When it comes to integration, having control over how tasks are completed, knowing who is responsible for what, and being clear on when tasks are to be completed is highly valuable for an organization.
For example, if your integration strategy is one where your vendor provides the options for both self-service integration (do it yourself) and turn-key managed services (outsource to an expert), you can control who is responsible for completing tasks – giving you more flexibility and agility than you have with a singular approach. (Notice the use of “and” in the previous sentence and not “or.” ) For instance, you may choose to focus on executing tasks related to your most strategic (i.e., most valuable) trading partners, while outsourcing day-to-day operational tasks like a small mapping update to a services team.
Having both self-service and managed services options through a single technology vendor or partner enables you to have the control you need to achieve your business objectives on-time and under budget. An approach whereby you leverage both is sure to deliver greater this unique blend of both organizational agility and control.
Self-service is really about empowering the end user to make changes directly, because allowing for real-time flexibility enables them to maintain greater agility across their business infrastructure as business needs and customer expectations change.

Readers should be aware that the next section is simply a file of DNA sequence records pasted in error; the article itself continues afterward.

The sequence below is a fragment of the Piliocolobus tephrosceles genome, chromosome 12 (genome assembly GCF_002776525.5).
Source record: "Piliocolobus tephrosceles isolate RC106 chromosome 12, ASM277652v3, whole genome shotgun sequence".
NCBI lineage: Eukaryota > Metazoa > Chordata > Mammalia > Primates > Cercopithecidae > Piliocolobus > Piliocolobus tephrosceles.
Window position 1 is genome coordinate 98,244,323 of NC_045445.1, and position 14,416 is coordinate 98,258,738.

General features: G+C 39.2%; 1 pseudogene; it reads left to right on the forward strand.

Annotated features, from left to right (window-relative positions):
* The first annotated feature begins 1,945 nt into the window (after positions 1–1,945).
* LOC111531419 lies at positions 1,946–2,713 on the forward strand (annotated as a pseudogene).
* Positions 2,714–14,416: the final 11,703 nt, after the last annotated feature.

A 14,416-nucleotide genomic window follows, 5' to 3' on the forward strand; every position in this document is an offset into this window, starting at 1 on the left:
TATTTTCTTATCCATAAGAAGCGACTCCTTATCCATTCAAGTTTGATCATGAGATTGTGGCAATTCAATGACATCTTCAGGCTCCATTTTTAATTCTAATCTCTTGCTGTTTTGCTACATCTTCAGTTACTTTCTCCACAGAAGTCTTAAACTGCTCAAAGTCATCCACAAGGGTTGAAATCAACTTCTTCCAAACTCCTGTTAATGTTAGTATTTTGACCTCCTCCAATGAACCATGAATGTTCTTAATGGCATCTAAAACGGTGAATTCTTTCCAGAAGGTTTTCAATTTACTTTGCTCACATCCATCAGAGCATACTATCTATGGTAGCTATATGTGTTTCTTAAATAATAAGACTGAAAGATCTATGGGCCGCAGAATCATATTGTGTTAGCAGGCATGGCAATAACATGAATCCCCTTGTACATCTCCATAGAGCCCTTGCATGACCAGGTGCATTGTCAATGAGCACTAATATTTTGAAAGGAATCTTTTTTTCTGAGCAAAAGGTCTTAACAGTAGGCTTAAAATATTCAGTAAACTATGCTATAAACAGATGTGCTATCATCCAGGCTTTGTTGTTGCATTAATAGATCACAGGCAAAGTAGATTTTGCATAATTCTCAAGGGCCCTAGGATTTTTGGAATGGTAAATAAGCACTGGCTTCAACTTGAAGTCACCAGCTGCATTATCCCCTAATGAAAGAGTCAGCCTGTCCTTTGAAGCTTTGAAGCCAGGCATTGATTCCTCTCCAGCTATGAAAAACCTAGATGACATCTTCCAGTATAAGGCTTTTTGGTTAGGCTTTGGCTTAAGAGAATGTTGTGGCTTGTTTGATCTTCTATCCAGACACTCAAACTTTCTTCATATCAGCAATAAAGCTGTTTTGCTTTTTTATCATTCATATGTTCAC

On the other hand, with managed-services you get a provider with EDI services, expertise, and support to ensure your integration delivers the results you need. Managed services eliminates complexities, staffing shortages, and any skillset gaps you might get from a self-service-only approach.
The final option is a combination of self-service AND managed services to provide a strategic blend with the right balance between knowing your specific needs and optimizing control. This is the most modernized approach to integration and gives organizations the best of both worlds: It complements existing organizational skill sets while also helping you accelerate time-to-market.
Each organization needs to size up where it stands today in terms of integration technology maturity, what works, what doesn’t, and how you can best improve. When changes appear on the horizon, such as changes to the enterprise application environment, retiring staff, or other events that can impact your integration needs, it helps to have an integration strategy that best suits the business objectives of your organization.
The benefits gained from utilizing a blend of self-service and managed services are countless, from overall business strategy being easier to follow, to staffing and technology considerations. With a blended approach, you’re able to keep some level of in-house operations for integrations. For instance, maybe you want to handle all of your highest volume transactions yourself, rather than relying on a third-party.
Suffice it to say, no two organizations are exactly the same. There isn’t some magical “one-size fits all” strategy that will work for everyone, regardless of whether that company is in the manufacturing, logistics, or wholesale/distribution industry.
What is clear though, is that having control gives you choice … and having choice gives you control. Whether that means you entirely engage a complete managed service, build out all your integrations in-house, or establish your own unique blended approach to integration, is entirely up to you.